Renal Artery Stenosis 2

Posted by e-Medical PPT Friday, January 13, 2012
Renal artery stenosis (RAS) is the major cause of renovascular hypertension and it accounts for about 1-10% of the 50 million people in the United States who have hypertension. The incidence is less than 1% of cases of mild to moderate HTN. However, it rises to 10 to 45 % in patients with acute (or superimposed upon a preexisting elevation in blood pressure), severe, or refractory hypertension.
Renovascular hypertension (RVHT) denotes nonessential hypertension in which a causal relationship exists between anatomically evident arterial occlusive disease and elevated blood pressure. RVHT is the clinical consequence of renin-angiotensin-aldosterone activation as a result of renal ischemia.
RAS is also being increasingly recognized as an important cause of chronic renal insufficiency and end-stage renal disease. Studies suggest that ischemic nephropathy from RAS may be responsible for 5-22% of advanced renal disease in all patients older than 50 years in US.

Major causes of the renal arterial lesions are:
Atherosclerosis —It is the cause of RAS in >2/3rd of the cases. This primarily affects men over the age of 45 and usually involves the aortic orifice or the proximal main renal artery. This disorder is particularly common in patients with diffuse atherosclerosis, but can occur as a relatively isolated renal lesion.
Fibromuscular dysplasia — In comparison to atherosclerosis, fibromuscular dysplasia most often affects younger women and typically involves the distal main renal artery or the intrarenal branches.
Other less common causes of RAS include:
               Vasculitis (Takayasu’s arteritis)
                Dissection of the renal artery. 
                Thromboembolic disease
                Renal artery aneurysm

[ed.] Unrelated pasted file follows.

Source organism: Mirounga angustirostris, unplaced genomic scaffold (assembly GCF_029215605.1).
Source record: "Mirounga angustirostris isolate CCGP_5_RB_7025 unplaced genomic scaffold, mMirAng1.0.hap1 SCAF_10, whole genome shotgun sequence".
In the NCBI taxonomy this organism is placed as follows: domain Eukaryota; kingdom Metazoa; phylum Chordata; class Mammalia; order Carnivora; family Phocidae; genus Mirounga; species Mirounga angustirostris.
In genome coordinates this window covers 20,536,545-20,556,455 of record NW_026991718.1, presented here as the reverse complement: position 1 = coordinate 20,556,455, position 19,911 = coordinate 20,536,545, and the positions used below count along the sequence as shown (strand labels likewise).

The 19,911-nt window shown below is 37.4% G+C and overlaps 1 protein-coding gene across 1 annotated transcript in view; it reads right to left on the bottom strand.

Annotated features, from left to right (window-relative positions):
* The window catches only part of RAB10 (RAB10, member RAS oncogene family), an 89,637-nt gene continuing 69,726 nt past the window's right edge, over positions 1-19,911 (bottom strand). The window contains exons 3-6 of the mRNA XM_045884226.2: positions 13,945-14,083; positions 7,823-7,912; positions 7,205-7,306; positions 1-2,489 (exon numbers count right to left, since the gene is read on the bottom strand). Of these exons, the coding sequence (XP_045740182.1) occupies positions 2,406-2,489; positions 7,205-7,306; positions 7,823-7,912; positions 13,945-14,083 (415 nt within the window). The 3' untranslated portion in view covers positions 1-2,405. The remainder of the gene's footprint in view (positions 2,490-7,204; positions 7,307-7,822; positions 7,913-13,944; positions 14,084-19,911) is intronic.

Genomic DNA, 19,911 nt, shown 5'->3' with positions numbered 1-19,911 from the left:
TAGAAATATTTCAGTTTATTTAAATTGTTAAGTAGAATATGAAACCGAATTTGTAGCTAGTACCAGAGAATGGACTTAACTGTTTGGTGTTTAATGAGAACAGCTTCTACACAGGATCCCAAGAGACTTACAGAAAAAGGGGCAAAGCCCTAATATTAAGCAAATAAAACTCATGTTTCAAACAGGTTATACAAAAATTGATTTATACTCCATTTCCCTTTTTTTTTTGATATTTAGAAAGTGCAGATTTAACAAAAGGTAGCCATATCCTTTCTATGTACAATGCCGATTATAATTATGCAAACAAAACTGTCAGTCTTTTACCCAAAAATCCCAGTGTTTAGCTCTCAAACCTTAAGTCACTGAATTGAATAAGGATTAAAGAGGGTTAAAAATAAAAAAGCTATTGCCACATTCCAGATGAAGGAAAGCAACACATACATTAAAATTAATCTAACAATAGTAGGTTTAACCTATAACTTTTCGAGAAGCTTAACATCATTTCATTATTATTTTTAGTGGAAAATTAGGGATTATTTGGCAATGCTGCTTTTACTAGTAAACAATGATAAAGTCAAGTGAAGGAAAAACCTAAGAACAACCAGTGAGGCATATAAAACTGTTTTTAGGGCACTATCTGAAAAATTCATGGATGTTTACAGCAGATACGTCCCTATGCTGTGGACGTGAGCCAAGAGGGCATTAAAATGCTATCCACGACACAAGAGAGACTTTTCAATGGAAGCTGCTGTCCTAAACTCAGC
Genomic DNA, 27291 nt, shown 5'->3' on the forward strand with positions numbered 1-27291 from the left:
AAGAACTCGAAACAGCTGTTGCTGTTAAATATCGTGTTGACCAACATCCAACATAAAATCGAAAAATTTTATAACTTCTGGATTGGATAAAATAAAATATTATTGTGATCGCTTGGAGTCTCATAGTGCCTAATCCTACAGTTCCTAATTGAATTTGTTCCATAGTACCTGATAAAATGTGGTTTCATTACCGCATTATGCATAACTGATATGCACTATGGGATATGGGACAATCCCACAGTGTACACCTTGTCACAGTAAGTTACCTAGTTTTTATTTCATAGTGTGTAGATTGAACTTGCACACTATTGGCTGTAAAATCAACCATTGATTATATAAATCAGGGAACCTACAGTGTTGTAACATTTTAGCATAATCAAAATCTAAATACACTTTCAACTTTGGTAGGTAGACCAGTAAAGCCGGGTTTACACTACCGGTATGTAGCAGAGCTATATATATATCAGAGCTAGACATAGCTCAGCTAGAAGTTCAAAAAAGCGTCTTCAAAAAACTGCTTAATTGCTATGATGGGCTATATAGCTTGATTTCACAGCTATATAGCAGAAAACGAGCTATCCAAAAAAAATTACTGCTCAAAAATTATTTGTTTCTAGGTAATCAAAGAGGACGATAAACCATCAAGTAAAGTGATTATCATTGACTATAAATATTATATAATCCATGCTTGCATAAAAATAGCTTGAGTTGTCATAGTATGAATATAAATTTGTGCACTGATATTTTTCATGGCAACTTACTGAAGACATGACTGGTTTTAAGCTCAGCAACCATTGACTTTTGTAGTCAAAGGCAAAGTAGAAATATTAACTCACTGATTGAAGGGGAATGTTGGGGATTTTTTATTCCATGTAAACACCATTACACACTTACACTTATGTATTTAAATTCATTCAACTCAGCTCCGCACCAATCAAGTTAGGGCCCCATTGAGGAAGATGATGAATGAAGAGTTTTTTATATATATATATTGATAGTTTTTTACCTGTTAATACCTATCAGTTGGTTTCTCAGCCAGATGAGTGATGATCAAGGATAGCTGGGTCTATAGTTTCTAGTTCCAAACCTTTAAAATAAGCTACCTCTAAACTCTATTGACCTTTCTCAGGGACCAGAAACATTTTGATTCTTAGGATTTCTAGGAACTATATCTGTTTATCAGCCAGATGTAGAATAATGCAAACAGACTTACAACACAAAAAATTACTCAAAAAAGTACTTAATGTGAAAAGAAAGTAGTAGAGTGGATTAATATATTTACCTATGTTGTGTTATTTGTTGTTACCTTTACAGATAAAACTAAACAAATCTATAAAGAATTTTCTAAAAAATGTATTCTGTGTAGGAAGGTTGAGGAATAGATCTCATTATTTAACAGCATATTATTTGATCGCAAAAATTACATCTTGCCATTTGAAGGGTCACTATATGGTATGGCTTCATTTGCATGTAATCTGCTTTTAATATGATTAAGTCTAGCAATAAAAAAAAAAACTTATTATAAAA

Renal artery coarctation
                Extrinsic compression
                Radiation injury

Atherosclerotic Renal Artery Stenosis
The initiator of endothelial injury is not clear; however, dyslipidemia, hypertension, cigarette smoking, diabetes mellitus, viral infection, immune injury, and increased homocysteine levels may contribute to endothelial injury.
In the atherosclerotic lesion site, endothelium permeability to plasma macromolecules (e.g. LDL) increases, turnover of endothelial cells and smooth muscle cells and intimal macrophages also increases. When atherogenic lipoproteins exceed certain critical levels, the mechanical forces may enhance lipoprotein insudation in these regions, leading to early atheromatous lesions. The sites where the initial atherosclerotic lesions developed are more prone to physiological adaptation to mechanical stress secondary to variations in flow and wall tension (e.g. renal artery site).

Fibromuscular dysplasia:
Fibromuscular dysplasias are uncommon angiopathies associated with heterogeneous histologic changes that may affect the carotid circulation as well as the visceral and peripheral arteries.
String of beads is the classic radiographic finding seen in FMD.
FMD, as a cause of RAS usually affects young to middle-aged adults, mostly women, but it can also affect children...

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